Copyright Office Studies DMCA Notice-and-Takedown Process

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(March 11, 2016) While many of us prepared for New Year’s Eve celebrations, the U.S. Copyright Office spent December 31, 2015, releasing a notice of inquiry (NOI) for a study of the notice-and-takedown process established under Section 512 of the Digital Millennium Copyright Act (DMCA). The primary impetus behind the study appears to be that the current process may not serve either copyright holders or Internet service providers well given the continuing exponential growth in online content. Since colleges and universities straddle both camps, the EDUCAUSE Policy Office began engaging members about the study shortly after the notice of inquiry was released.

To begin assessing potential concerns about the notice-and-takedown process, the Copyright Office posed thirty questions for public comment, addressing topics such as:

  • The general effectiveness of the legal safe harbors to which the notice-and-takedown process relates in mitigating copyright infringement while shielding ISPs from liability;
  • The structure, operation, and impact of the notice-and-takedown process itself from both the service provider and copyright holder perspectives;
  • The structure, operation, and impact of the counter notification process in shielding service users from inaccurate infringement claims; and
  • The effectiveness of remedies under the DMCA for addressing both copyright infringement and abuse of the notice-and-takedown process through fraudulent or unfounded notices.

Based on feedback from members serving on the EDUCAUSE Policy Advisory Committee and the HEISC Governance, Risk, and Compliance Working Group, EDUCAUSE is preparing comments that highlight the lack of accountability for rights holders and their enforcement agents in relation to possible abuse of the notice-and-takedown process. Members noted that they have seen significant growth in DMCA notice volume in recent years that does not bear any direct connection to observable activity on campus networks. Rather, the increased volume seems driven by the interest of enforcement agents in generating it. This view has been reinforced by the increasing tendency of enforcement agents to add settlement offers to DMCA notices as well as to submit inaccurate or incomplete notices. Whether intentional or not, these factors appear designed to overwhelm institutional capacity to fairly manage the process, and thus to lead colleges and universities to distribute notices with settlement offers by default.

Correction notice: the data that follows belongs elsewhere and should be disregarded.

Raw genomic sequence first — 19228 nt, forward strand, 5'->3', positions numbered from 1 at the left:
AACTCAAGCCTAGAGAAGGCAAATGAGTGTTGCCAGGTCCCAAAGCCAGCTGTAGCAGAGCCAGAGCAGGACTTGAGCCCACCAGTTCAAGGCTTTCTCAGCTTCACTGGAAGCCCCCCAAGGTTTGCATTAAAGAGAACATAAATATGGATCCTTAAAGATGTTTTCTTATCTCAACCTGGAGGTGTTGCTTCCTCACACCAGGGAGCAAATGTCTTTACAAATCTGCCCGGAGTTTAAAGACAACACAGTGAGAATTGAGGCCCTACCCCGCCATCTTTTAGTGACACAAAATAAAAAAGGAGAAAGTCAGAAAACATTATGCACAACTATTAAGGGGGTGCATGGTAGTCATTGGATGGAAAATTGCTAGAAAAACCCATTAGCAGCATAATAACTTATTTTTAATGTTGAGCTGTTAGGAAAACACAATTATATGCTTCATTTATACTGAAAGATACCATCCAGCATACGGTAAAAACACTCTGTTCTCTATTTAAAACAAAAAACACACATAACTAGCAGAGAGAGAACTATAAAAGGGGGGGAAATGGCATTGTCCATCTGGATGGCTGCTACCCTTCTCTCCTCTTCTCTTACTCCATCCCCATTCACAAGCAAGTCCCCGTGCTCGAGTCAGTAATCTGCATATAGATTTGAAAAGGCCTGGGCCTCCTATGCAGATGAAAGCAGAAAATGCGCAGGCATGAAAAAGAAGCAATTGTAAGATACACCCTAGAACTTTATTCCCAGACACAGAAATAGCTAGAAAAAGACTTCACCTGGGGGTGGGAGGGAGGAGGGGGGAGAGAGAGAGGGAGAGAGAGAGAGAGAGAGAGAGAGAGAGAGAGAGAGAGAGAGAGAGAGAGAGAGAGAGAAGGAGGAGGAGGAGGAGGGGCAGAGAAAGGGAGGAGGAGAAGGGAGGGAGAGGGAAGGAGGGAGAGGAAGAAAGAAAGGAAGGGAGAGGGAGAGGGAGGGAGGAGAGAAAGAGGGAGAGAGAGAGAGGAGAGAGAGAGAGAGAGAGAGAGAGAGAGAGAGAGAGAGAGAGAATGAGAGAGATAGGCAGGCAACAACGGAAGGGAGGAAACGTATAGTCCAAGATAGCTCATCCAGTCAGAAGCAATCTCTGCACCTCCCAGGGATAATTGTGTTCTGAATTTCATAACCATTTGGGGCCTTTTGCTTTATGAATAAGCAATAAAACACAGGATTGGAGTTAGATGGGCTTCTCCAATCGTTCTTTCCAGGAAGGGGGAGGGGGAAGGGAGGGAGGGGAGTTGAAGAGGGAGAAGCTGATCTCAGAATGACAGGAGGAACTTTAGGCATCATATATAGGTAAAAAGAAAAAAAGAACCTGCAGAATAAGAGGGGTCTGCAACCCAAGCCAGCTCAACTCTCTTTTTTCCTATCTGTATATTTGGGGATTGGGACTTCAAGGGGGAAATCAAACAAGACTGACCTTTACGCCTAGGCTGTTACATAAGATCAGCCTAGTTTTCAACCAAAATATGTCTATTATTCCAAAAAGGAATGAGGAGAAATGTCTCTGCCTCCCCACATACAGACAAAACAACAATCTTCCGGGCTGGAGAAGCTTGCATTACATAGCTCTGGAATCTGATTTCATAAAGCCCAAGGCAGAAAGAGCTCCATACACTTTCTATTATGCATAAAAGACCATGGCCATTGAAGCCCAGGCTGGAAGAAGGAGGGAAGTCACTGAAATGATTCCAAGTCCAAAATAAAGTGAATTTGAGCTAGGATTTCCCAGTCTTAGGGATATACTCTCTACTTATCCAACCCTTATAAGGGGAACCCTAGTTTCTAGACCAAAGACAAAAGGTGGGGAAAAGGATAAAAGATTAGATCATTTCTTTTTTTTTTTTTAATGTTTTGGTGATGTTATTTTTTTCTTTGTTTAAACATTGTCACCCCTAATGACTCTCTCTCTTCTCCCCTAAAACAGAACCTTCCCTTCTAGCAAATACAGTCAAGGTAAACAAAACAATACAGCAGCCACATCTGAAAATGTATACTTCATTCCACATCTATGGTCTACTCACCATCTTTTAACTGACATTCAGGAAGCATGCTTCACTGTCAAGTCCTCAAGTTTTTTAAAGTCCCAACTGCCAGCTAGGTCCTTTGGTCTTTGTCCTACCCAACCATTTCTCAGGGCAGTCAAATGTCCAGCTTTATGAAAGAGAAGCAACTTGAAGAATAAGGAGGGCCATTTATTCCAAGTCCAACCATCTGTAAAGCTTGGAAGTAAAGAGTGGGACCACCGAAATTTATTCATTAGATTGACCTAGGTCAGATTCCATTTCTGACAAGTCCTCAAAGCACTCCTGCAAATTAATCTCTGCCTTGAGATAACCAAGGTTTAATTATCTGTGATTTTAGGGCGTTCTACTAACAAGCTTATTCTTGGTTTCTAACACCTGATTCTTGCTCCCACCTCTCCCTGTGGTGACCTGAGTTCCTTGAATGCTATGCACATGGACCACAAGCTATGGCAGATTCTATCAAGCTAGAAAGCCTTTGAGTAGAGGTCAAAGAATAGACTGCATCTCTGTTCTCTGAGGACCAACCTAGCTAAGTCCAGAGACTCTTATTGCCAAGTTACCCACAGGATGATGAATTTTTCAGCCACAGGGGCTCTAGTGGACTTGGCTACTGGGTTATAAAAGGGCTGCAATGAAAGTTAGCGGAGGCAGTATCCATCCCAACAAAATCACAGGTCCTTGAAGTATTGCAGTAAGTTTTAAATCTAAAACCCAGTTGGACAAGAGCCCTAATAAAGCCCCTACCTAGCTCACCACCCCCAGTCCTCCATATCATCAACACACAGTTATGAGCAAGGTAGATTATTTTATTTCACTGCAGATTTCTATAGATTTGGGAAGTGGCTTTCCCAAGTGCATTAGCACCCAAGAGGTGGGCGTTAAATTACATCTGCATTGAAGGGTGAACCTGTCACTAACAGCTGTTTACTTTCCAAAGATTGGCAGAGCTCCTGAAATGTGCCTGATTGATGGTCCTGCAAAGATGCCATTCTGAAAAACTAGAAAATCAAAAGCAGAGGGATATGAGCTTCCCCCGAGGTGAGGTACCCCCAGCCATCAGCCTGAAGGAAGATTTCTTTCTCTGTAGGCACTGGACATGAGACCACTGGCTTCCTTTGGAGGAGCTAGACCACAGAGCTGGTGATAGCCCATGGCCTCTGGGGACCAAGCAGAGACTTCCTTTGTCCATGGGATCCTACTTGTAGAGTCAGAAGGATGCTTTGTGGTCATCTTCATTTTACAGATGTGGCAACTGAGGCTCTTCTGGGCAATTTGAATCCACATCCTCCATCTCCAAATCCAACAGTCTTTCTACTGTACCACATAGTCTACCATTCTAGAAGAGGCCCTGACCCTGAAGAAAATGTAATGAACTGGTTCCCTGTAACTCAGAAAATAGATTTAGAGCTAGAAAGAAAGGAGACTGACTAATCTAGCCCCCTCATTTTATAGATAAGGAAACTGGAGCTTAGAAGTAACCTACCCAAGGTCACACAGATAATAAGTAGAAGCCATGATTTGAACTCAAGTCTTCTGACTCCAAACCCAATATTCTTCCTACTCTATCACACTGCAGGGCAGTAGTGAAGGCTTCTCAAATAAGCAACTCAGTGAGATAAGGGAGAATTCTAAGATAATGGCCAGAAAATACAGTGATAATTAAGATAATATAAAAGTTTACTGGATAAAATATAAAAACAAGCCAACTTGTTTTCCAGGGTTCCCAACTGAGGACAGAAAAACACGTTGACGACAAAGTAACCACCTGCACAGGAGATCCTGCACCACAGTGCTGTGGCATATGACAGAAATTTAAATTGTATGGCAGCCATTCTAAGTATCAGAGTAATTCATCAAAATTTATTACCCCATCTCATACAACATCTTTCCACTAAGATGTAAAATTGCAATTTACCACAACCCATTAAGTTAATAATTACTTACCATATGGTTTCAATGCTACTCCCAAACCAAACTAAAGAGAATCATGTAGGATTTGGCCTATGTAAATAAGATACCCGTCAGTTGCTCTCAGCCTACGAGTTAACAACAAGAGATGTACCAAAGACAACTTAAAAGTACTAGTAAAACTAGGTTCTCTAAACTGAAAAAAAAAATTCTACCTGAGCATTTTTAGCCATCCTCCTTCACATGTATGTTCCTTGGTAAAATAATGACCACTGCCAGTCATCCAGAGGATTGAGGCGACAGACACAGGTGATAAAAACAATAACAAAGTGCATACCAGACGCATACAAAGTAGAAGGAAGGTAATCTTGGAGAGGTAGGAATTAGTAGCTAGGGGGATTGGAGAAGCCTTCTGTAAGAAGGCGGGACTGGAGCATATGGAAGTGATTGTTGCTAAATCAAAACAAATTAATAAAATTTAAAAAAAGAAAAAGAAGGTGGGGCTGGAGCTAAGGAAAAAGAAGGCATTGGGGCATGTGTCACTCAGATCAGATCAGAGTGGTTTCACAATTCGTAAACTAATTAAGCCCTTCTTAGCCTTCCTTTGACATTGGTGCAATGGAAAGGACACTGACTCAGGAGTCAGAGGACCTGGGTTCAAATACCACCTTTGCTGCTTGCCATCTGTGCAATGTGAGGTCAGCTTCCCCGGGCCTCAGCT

The EDUCAUSE response will likely call for the Copyright Office to work with DMCA stakeholders and, if necessary, Congress to set the level of accountability for abuse of the notice-and-takedown process on par with that applied to cases of alleged infringement. Given the legal and regulatory implications of introducing new deterrents, such as direct fines or enforcement actions by the Office, any proposed steps will require careful consideration and consultation across the affected communities. Thus, they will not come to pass quickly or easily. The study being pursued by the Office, however, is an appropriate vehicle for the necessary task of identifying and exploring potential options. As the notice-and-takedown experiences of many EDUCAUSE members make clear, the existing deterrents, which rely on the individual or organization accused of infringement to sustain a counter notification in court, are not adequate.

The Copyright Office extended the comment deadline for this study from March 21st to April 1st. EDUCAUSE will update the community about its response once it has been finalized. In addition, the Office has indicated it will hold public meetings to share its initial findings and seek further input. The EDUCAUSE Policy Office will update the community about those developments as well once more information has been released.

Jarret Cummings is director of policy and external relations at EDUCAUSE.